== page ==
The GMC regulates all stages of doctors' training and professional development in the UK. We promote high standards and ensure that medical education and training reflects the needs of patients, the service, students and trainees.( gmc-uk.org/education/index....
In April 2010, the Postgraduate Medical Education and Training Board (PMETB) was
merged with the General Medical Council (GMC). The Medical Act 1983 requires the GMC to set the standards for training and the end-point to be achieved and demonstrated in order for a doctor to enter the GMC’s Specialist Register or General Practitioner Register. The GMC includes the curriculum produced by the Royal College of General Practitioners (RCGP) which defines the learning outcomes for the discipline of general practice in its List Of Approved Speciality And SubSpeciality Curricula Systems.
Two of the Key Messages of part 3.17 “Care of People with Metabolic Problems”
in The Clinical Examples of the core curriculum, are
•As a general practitioner (GP) you should have an understanding of how common endocrine or metabolic disorders such as diabetes mellitus, thyroid or reproductive disorders can present. You must also be aware of rarer and important disorders such as Addison’s disease, which can be potentially life-threatening if missed
•Biochemical tests can be diagnostic and often necessary for monitoring metabolic and endocrine diseases, so it is important for GPs to know which tests are useful in a primary care setting and how to interpret these tests and understand their limitations
The RCGP curriculum states that, as a Learning Outcome, a GP should, with regard to hypothyroidism:
1.1Manage appropriately primary contact with patients who have a metabolic problem
1.3Know the indications for referral to an endocrinologist, metabolic medicine specialist or nephrologist for investigation of suspected endocrine disease, management of complex metabolic problems, or diabetic renal complications respectively
1.4 Understand the systems of care for metabolic conditions including the roles of primary and secondary care, shared-care arrangements, multidisciplinary teams and patient involvement
1.6 Understand the use and main limitations of tests commonly used in primary care to investigate and monitor metabolic or endocrine disease, e.g. fasting blood glucose, HbA1c, urinalysis for glucose and protein, urine albumin: creatinine ratio, ‘near patient testing’ (point of care testing) for capillary glucose, lipid profile and thyroid function tests, and uric acid tests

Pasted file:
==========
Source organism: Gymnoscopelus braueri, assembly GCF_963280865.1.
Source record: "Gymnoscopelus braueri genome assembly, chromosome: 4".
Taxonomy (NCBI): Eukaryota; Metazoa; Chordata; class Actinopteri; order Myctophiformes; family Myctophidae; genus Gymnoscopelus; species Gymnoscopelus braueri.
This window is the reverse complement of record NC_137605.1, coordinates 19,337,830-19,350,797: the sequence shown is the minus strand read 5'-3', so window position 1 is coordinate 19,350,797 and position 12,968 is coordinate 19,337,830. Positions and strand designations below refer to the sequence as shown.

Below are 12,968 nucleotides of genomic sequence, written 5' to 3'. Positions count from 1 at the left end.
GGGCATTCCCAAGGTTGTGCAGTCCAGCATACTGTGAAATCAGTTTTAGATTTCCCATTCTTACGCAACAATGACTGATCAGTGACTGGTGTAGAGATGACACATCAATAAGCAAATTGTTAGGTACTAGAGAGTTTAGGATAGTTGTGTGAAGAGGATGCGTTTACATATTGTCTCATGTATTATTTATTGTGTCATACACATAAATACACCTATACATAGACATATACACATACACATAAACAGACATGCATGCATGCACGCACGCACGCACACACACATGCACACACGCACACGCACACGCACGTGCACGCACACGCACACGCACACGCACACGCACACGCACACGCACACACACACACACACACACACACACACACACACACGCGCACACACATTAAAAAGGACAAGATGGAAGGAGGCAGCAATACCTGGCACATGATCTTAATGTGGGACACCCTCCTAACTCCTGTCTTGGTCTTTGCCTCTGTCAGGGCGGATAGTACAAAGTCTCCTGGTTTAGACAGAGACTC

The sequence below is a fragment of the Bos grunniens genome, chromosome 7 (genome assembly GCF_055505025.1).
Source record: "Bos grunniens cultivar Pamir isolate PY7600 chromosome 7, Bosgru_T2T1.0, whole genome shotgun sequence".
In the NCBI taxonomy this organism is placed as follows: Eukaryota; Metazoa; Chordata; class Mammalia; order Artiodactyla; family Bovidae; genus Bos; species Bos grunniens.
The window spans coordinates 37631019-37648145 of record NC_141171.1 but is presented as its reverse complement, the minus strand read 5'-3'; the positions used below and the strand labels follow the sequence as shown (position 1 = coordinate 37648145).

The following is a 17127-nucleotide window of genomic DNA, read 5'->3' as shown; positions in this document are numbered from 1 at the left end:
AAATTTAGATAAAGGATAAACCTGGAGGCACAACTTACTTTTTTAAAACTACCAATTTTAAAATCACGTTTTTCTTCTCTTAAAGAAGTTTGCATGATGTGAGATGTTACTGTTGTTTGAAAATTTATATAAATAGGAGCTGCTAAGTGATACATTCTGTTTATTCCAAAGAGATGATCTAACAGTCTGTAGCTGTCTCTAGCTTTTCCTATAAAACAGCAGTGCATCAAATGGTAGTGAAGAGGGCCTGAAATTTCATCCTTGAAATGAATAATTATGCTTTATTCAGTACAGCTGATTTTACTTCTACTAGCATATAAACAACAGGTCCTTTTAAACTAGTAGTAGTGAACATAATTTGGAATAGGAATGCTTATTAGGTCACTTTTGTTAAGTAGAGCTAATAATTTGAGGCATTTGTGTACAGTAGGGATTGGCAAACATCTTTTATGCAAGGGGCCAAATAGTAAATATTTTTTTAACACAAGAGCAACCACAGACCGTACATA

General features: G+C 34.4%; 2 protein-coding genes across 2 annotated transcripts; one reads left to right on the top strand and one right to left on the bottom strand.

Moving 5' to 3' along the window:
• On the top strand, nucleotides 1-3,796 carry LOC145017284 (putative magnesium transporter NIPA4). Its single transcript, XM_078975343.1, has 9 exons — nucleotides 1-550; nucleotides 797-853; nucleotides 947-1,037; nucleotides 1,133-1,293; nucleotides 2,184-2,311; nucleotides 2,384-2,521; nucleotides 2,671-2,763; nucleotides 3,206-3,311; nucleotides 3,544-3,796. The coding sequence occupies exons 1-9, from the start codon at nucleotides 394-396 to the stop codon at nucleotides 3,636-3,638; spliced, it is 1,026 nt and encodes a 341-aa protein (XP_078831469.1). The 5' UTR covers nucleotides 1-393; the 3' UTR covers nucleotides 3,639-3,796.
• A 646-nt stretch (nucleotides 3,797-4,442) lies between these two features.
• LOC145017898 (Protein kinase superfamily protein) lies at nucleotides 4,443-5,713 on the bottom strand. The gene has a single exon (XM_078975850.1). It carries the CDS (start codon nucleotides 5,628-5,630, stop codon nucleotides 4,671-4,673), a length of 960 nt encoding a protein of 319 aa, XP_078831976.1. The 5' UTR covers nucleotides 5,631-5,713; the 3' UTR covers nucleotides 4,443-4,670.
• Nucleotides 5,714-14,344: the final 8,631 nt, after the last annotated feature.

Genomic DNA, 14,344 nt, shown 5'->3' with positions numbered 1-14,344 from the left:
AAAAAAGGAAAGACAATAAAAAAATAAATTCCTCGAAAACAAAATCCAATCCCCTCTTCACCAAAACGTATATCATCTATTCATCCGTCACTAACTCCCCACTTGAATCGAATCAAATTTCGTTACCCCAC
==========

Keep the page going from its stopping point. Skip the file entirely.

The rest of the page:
2.1 Be aware that non-concordance is common for chronic metabolic conditions, e.g. diabetes, and respect the patient’s autonomy when negotiating management
2.6 Recognise the potential for abuse of thyroxine and propose strategies to reduce dosage
3.2 Recognise that patients with metabolic problems are frequently asymptomatic or have non-specific symptoms and that diagnosis is often made by screening or recognising symptom complexes and arranging appropriate investigations
3.3 Demonstrate a logical, incremental approach to investigation and diagnosis of metabolic problems
6.3 Empower patients to self-manage their condition, as far as is practicable
The curriculum states that an Essential Feature of a GP is
EF1.1 Recognising your central role as a primary care physician in managing diabetes mellitus and hypothyroidism
Of 16 example texts given in the curriculum, none are thyroid (let alone hypothyroid) specific. Eight are diabetes specific, 2 are about obesity, 1 is the British National Formulary, 1 is about Motivational Interviewing and 1 is about Primary Care. Only 2 refer to endocrine disorders and they include diabetes in the title.
Of the Web Resources, 11 are diabetes related, one is about better testing, two are about obesity, one is the DVLA guidelines for doctors regarding driving licences for patients with medical disorders and one is Institute of Chiropodists and Podiatrists.